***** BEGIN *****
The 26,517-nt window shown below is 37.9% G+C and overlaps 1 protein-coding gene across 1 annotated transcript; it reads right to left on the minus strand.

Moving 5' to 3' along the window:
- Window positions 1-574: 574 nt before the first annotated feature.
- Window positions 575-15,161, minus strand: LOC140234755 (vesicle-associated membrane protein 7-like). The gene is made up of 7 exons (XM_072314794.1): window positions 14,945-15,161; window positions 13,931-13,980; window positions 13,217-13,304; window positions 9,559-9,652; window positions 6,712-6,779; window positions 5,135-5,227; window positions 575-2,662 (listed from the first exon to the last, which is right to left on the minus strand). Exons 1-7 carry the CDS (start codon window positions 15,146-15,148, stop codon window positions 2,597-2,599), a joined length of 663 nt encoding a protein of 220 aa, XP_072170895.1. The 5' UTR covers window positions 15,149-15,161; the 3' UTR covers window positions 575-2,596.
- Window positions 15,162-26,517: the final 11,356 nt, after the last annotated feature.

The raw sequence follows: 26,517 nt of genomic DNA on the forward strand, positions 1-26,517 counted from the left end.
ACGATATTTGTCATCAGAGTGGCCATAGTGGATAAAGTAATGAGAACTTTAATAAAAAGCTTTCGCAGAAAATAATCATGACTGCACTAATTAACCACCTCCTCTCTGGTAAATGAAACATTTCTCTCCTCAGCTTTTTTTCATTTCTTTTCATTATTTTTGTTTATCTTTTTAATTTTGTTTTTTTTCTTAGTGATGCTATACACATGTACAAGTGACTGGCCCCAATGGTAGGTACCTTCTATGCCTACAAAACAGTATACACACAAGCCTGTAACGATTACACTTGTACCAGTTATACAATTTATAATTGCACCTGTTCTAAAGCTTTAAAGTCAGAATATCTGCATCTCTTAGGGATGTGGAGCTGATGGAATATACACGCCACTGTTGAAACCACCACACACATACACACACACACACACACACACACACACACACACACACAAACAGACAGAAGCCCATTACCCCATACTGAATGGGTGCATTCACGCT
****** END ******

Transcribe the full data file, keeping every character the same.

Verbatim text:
The 26,517-nt window shown below is 37.9% G+C and overlaps 1 protein-coding gene across 1 annotated transcript; it reads right to left on the minus strand.

Moving 5' to 3' along the window:
- Window positions 1-574: 574 nt before the first annotated feature.
- Window positions 575-15,161, minus strand: LOC140234755 (vesicle-associated membrane protein 7-like). The gene is made up of 7 exons (XM_072314794.1): window positions 14,945-15,161; window positions 13,931-13,980; window positions 13,217-13,304; window positions 9,559-9,652; window positions 6,712-6,779; window positions 5,135-5,227; window positions 575-2,662 (listed from the first exon to the last, which is right to left on the minus strand). Exons 1-7 carry the CDS (start codon window positions 15,146-15,148, stop codon window positions 2,597-2,599), a joined length of 663 nt encoding a protein of 220 aa, XP_072170895.1. The 5' UTR covers window positions 15,149-15,161; the 3' UTR covers window positions 575-2,596.
- Window positions 15,162-26,517: the final 11,356 nt, after the last annotated feature.

The raw sequence follows: 26,517 nt of genomic DNA on the forward strand, positions 1-26,517 counted from the left end.
ACGATATTTGTCATCAGAGTGGCCATAGTGGATAAAGTAATGAGAACTTTAATAAAAAGCTTTCGCAGAAAATAATCATGACTGCACTAATTAACCACCTCCTCTCTGGTAAATGAAACATTTCTCTCCTCAGCTTTTTTTCATTTCTTTTCATTATTTTTGTTTATCTTTTTAATTTTGTTTTTTTTCTTAGTGATGCTATACACATGTACAAGTGACTGGCCCCAATGGTAGGTACCTTCTATGCCTACAAAACAGTATACACACAAGCCTGTAACGATTACACTTGTACCAGTTATACAATTTATAATTGCACCTGTTCTAAAGCTTTAAAGTCAGAATATCTGCATCTCTTAGGGATGTGGAGCTGATGGAATATACACGCCACTGTTGAAACCACCACACACATACACACACACACACACACACACACACACACACACACACAAACAGACAGAAGCCCATTACCCCATACTGAATGGGTGCATTCACGCT